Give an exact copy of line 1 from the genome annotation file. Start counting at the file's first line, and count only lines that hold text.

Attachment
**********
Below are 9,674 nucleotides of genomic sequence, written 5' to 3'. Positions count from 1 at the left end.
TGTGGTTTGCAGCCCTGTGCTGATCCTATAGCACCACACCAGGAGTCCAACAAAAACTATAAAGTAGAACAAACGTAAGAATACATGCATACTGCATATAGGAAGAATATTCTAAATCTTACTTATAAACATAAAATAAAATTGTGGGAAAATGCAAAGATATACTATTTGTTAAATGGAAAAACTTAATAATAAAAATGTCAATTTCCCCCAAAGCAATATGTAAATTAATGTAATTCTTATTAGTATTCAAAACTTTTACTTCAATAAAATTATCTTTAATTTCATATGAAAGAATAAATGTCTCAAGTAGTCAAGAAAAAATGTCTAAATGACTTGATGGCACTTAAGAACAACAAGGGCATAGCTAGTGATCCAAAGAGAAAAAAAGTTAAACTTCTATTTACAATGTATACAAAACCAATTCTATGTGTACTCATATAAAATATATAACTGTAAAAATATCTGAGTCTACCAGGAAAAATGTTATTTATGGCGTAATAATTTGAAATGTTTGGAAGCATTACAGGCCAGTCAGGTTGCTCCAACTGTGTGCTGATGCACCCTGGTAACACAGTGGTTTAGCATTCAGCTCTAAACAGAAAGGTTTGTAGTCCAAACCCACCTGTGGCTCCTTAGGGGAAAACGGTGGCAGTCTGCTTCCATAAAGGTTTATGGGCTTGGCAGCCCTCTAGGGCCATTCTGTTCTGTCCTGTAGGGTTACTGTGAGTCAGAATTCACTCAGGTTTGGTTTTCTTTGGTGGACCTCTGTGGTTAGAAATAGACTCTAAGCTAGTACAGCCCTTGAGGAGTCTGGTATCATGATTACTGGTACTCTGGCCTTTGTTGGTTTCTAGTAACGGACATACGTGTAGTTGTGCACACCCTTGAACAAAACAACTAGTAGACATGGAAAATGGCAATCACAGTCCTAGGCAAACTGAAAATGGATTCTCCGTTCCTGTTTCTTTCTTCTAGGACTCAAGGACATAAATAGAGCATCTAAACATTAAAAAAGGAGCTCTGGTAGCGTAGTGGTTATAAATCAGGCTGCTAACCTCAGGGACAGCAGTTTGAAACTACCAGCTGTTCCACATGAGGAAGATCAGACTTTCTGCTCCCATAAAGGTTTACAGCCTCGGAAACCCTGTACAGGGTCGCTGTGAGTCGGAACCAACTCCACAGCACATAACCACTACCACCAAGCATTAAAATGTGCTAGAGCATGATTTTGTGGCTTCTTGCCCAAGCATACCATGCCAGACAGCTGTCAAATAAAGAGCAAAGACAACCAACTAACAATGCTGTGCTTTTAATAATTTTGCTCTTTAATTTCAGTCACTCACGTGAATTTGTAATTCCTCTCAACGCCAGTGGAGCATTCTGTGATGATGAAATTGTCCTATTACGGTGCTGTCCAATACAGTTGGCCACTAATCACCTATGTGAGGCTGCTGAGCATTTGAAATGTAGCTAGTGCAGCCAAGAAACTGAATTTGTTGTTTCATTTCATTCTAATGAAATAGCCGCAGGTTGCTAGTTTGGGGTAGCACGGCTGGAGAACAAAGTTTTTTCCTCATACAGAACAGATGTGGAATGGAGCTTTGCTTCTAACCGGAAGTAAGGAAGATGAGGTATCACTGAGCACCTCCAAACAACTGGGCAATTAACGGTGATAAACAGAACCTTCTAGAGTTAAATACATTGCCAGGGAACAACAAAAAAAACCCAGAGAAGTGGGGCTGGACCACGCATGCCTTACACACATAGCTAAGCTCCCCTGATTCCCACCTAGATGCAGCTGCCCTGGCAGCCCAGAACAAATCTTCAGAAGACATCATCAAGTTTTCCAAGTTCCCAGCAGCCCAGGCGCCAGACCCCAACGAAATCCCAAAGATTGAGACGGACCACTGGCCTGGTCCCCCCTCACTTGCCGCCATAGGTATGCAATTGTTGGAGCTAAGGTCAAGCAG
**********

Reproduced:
Below are 9,674 nucleotides of genomic sequence, written 5' to 3'. Positions count from 1 at the left end.